The past month Emma and I spent with my dad in the hospital was one of the longest of my life. It was so hard to be there with him every day, to try to support him in our desperate hope that Mom would recover, or at least open her eyes, and still take care of and play with Emma. She was wonderfully behaved the whole time and brought a lot of smiles to my family and everyone else in the ICU Waiting Room. While I was glad she was there, it was heart-wrenching to look at my smiley happy girl and know that she had no idea what was going on.

What I regret most about this whole senseless tragedy is the lost time. Emma will never know her Grandma. She’s still too young to even remember her. Mom and Emma should have had maybe 25 or 30 more years to enjoy being grandma and granddaughter. They will never sew together, never bake a pie, never pick beans and pull up carrots in the garden, never watch the phoebes build their nest on the porch beams at the house in Maine. Mom won’t be there when Emma starts kindergarten, is in a school play or art show or concert, graduates high school and college, and won’t see her as a bride. There will be no more three-generation mother/daughter photos.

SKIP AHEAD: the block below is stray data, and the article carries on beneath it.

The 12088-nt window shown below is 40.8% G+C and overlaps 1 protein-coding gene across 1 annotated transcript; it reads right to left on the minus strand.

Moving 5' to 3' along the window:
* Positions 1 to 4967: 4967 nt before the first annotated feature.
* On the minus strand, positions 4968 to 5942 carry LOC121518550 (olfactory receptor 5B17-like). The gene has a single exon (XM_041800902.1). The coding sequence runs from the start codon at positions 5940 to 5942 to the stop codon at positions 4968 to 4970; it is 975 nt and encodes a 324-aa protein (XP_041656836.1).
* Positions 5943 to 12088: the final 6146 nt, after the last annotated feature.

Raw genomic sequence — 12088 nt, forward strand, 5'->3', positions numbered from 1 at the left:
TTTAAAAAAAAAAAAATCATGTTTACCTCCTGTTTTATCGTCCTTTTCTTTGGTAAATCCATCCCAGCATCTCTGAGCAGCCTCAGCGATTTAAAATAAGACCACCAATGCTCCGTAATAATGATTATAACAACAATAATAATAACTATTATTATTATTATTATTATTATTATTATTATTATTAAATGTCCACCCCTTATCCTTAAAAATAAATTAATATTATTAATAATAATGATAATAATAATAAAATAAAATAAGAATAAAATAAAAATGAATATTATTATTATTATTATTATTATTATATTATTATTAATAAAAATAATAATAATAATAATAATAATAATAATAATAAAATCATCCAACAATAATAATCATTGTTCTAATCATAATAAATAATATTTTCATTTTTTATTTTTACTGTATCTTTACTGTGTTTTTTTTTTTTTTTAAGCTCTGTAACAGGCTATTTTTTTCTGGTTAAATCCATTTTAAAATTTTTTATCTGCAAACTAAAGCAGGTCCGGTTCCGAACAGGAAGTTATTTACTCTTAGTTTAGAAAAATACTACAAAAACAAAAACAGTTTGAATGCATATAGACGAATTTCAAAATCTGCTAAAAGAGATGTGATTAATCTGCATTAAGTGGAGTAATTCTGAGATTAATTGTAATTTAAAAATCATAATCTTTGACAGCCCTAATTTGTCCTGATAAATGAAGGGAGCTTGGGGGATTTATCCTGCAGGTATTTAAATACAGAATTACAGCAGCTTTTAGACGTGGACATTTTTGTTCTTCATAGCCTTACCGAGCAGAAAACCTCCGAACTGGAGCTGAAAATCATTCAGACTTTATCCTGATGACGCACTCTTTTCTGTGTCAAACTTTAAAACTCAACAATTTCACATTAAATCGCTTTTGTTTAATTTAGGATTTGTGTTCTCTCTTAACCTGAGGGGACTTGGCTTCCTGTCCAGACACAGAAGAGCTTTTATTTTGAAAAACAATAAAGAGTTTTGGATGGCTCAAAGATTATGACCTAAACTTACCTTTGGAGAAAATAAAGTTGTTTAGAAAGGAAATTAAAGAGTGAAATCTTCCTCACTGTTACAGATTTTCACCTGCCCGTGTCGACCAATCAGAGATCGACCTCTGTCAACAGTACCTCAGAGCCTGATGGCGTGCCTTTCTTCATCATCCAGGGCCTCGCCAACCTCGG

Mom and Dad had planned to come out to Friday Harbor and visit us this spring, and were looking forward to seeing our new house. April 20, the day they were planning to arrive, was the day my dad, sister, and I had to decide to discontinue life support and let Mom go.

Emma and I planned to spend a month on vacation in Maine this summer. Mom and I had hatched a plan to make a quilt together. I had even started looking at patterns and color combinations. I can’t even express how much I was looking forward to this.

I just keep thinking “This isn’t fair.” I know the corollary to that is “Life isn’t fair,” but this seems almost too unfair to bear.